December Baby Raccoon

December Baby Raccoon

You’ve likely seen mention of “Wildlife Baby Season” in WildCare emails and stories, referring to the months between about March and August when weather is milder, days are longer, natural food sources are more abundant, and most wild animals are working on raising their young.

WildCare admits about 80% of our annual patients during these busy months. Suffice to say we were more than a little surprised when a rescuer brought in an infant raccoon halfway through December!

This little one weighed in at a mere 426 grams, meaning she was much too young to be on her own.

Over the course of two days, workers at a construction site had watched the mother raccoon move three other siblings to a new (unknown because they didn't follow her) location.  They assumed that was all when they didn't see her again, but then this little one came crawling out around day three, shaky and crying for her mom. For whatever reason,  the mother raccoon hadn't come back for the last baby.

The construction workers knew this little raccoon had been alone without mom feeding her for those three days, so they brought her to WildCare. Obviously a reunite wasn't possible because the mother had clearly left that den site, and no one knew where the new den was located.

Notes on this young raccoon's intake say that she was thin, dehydrated, and cool, but not extremely hypothermic, which was good news. 

Because she had been alone in a cold den for at least a couple of days, the first step in her care was to gently raise her body temperature using dry, heated towels. Baby animals at this age are not yet able to fully regulate their own body temperature, so this, plus her small size and lack of thick fur put this baby at risk of severe hypothermia in cold, wet, rainy December.

Imagine how good that soothing warmth must have felt to the chilled and frightened baby!

Our team's next step was to rehydrate her with subcutaneous fluids and a warmed electrolyte solution given through a nipple.

At this age, baby raccoons and many other mammal species spend most of their time safe and cozy in their mother's den.

Many people don't know that very young mammals like these raccoons (and other mammals like puppies and kittens) are born not yet able to urinate and defecate on their own. Instead, their mother must lick them to stimulate urination and defecation, which helps keep the den clean and sanitary, and also triggers a suckling response for these nursing babies.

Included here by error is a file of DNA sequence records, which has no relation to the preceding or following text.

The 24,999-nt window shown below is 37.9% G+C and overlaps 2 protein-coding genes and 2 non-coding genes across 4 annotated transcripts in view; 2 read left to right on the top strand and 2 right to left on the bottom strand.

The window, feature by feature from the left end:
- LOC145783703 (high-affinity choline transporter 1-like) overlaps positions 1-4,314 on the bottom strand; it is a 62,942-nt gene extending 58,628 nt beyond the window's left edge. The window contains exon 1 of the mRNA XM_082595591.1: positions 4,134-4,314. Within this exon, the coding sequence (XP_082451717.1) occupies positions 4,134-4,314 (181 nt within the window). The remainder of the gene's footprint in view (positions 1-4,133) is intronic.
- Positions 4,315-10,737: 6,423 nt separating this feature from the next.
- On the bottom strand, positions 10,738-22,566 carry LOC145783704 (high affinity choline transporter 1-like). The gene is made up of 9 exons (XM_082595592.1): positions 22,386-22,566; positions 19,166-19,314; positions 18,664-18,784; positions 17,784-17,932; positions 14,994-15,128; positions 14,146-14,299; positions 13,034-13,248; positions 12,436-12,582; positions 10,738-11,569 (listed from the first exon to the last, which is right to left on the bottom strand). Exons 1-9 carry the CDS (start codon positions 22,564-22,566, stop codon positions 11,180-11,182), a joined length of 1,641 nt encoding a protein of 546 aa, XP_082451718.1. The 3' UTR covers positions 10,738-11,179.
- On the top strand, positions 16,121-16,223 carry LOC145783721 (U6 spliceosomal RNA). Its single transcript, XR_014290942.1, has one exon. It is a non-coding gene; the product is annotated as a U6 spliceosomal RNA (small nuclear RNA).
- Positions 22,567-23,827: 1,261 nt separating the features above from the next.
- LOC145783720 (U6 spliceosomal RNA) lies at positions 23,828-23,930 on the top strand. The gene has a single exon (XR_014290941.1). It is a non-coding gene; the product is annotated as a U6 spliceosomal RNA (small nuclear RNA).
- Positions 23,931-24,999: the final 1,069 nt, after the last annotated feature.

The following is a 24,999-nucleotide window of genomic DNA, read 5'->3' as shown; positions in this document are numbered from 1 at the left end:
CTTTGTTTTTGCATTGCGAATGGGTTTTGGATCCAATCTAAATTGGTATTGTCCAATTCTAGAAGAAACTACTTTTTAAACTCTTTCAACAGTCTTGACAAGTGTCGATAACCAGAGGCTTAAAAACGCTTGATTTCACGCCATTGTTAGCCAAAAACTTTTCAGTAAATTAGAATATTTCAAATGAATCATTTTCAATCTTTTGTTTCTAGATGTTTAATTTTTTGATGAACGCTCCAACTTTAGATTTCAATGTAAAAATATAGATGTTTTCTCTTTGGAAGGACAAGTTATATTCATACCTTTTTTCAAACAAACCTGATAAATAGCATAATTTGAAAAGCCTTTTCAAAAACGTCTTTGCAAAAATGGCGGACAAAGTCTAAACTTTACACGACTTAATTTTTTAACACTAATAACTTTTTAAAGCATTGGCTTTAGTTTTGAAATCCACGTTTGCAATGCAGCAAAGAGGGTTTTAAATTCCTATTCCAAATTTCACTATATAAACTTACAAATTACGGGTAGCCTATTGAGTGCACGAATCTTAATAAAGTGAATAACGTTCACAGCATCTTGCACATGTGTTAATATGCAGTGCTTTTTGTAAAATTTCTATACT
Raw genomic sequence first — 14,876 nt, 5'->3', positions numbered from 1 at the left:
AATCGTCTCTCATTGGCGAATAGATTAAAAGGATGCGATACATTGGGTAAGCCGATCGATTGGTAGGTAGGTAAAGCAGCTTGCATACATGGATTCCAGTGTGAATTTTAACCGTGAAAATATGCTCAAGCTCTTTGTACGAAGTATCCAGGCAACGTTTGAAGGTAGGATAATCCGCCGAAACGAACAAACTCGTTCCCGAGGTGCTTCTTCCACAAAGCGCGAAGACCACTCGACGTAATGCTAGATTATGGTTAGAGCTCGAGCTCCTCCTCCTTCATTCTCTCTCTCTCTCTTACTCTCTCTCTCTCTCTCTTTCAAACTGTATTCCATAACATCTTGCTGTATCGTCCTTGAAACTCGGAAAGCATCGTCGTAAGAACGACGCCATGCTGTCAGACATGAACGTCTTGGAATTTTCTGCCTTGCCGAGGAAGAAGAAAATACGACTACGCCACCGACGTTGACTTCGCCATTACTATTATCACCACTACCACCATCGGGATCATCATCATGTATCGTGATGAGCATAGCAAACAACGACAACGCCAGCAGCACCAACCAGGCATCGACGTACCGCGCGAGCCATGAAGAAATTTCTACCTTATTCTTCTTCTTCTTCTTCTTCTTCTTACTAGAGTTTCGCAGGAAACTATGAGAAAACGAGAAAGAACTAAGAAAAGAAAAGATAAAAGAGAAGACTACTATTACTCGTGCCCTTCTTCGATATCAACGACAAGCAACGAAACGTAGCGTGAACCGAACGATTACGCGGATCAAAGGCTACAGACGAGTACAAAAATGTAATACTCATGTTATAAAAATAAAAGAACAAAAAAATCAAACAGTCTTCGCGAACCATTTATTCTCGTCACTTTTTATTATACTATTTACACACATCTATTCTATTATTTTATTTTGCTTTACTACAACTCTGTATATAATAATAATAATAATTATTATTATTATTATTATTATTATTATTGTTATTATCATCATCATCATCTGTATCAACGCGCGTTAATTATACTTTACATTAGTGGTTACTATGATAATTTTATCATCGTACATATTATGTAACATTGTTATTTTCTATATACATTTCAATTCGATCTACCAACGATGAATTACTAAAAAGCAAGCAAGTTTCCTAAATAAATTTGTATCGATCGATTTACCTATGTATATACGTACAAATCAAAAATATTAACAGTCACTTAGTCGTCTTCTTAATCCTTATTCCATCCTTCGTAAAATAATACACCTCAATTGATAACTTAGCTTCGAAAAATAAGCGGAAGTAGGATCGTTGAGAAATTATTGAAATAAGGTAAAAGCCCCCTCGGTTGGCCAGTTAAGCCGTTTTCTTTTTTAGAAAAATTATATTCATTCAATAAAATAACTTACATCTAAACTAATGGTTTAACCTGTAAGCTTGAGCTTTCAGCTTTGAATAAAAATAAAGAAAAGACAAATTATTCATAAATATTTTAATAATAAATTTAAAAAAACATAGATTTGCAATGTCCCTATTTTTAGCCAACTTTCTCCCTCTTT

In the Wildlife Hospital, a warm cloth provides the same stimulation. Watch the video below and be sure to turn up the volume to hear the purring of this little raccoon as Med Staff stimulates her to urinate.

When raising orphaned wildlife in managed care, our #1 priority, after making sure they're healthy, is ensuring that they don’t habituate to humans so that they grow up ready for life in the wild. One of the major ways we achieve this is to always raise babies with conspecifics: others like themselves to learn from as they grow together.

Because it isn’t typical for raccoons to be breeding this late in the year, the few juvenile raccoons WildCare still has in care are many months older than this baby, and are already scheduled to be released!

We reached out to all neighboring wildlife hospitals but we were unsurprised that no one had another nursing baby raccoon with which we could pair ours.

We then contacted our State Coordinator at the California Department of Fish and Wildlife (DFW) and requested they put out a call to wildlife hospitals across the entire state, hoping that maybe, just maybe, down south where it's warmer, they might still have babies.

As luck would have it, San Diego Humane Society’s Ramona Wildlife Center had a group of three similarly aged kits in care with their Project Wildlife team, and they were willing to add this one to the group.

Through a coordinated effort between a dedicated member of WildCare's Raccoon Team and an official from DFW, this little raccoon took a road trip, and was shuttled over 500 miles for the invaluable opportunity to grow up with raccoon siblings.

You can see our little orphan nervously meeting her new siblings for the first time in this photo.

As of this writing, the young raccoons have fully integrated our baby into their play group, and she's thriving in care.

The new family will be raised together and released back to the wild once they’re old enough (and wild enough!)… just in time for NEXT baby season to begin again!